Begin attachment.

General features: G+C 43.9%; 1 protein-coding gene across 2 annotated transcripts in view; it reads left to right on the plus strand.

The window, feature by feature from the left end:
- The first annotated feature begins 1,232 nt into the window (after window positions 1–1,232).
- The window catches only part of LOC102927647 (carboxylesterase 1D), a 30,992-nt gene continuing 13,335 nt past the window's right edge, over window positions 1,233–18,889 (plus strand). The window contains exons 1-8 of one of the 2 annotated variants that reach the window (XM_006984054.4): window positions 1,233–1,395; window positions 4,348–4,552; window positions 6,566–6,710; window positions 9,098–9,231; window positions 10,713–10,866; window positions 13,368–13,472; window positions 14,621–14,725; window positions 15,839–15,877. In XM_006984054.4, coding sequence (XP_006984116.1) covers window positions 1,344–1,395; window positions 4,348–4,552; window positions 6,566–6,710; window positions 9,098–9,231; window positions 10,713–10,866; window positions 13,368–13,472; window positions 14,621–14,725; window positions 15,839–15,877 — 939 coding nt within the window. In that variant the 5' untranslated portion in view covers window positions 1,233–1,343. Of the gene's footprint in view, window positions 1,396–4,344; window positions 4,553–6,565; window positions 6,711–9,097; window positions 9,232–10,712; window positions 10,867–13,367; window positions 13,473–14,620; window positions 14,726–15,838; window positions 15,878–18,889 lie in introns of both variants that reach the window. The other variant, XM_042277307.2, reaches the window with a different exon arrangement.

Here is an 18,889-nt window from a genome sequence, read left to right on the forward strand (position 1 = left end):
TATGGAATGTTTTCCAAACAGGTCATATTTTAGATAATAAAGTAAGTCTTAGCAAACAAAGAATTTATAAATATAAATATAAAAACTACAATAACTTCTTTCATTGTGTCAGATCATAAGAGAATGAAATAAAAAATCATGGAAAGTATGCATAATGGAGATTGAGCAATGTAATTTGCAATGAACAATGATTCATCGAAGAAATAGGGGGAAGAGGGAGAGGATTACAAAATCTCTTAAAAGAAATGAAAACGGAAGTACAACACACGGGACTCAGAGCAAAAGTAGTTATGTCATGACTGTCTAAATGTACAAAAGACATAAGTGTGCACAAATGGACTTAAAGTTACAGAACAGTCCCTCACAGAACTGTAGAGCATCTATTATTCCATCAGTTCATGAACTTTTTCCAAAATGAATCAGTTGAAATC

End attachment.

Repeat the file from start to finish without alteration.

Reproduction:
General features: G+C 43.9%; 1 protein-coding gene across 2 annotated transcripts in view; it reads left to right on the plus strand.

The window, feature by feature from the left end:
- The first annotated feature begins 1,232 nt into the window (after window positions 1–1,232).
- The window catches only part of LOC102927647 (carboxylesterase 1D), a 30,992-nt gene continuing 13,335 nt past the window's right edge, over window positions 1,233–18,889 (plus strand). The window contains exons 1-8 of one of the 2 annotated variants that reach the window (XM_006984054.4): window positions 1,233–1,395; window positions 4,348–4,552; window positions 6,566–6,710; window positions 9,098–9,231; window positions 10,713–10,866; window positions 13,368–13,472; window positions 14,621–14,725; window positions 15,839–15,877. In XM_006984054.4, coding sequence (XP_006984116.1) covers window positions 1,344–1,395; window positions 4,348–4,552; window positions 6,566–6,710; window positions 9,098–9,231; window positions 10,713–10,866; window positions 13,368–13,472; window positions 14,621–14,725; window positions 15,839–15,877 — 939 coding nt within the window. In that variant the 5' untranslated portion in view covers window positions 1,233–1,343. Of the gene's footprint in view, window positions 1,396–4,344; window positions 4,553–6,565; window positions 6,711–9,097; window positions 9,232–10,712; window positions 10,867–13,367; window positions 13,473–14,620; window positions 14,726–15,838; window positions 15,878–18,889 lie in introns of both variants that reach the window. The other variant, XM_042277307.2, reaches the window with a different exon arrangement.

Here is an 18,889-nt window from a genome sequence, read left to right on the forward strand (position 1 = left end):
TATGGAATGTTTTCCAAACAGGTCATATTTTAGATAATAAAGTAAGTCTTAGCAAACAAAGAATTTATAAATATAAATATAAAAACTACAATAACTTCTTTCATTGTGTCAGATCATAAGAGAATGAAATAAAAAATCATGGAAAGTATGCATAATGGAGATTGAGCAATGTAATTTGCAATGAACAATGATTCATCGAAGAAATAGGGGGAAGAGGGAGAGGATTACAAAATCTCTTAAAAGAAATGAAAACGGAAGTACAACACACGGGACTCAGAGCAAAAGTAGTTATGTCATGACTGTCTAAATGTACAAAAGACATAAGTGTGCACAAATGGACTTAAAGTTACAGAACAGTCCCTCACAGAACTGTAGAGCATCTATTATTCCATCAGTTCATGAACTTTTTCCAAAATGAATCAGTTGAAATC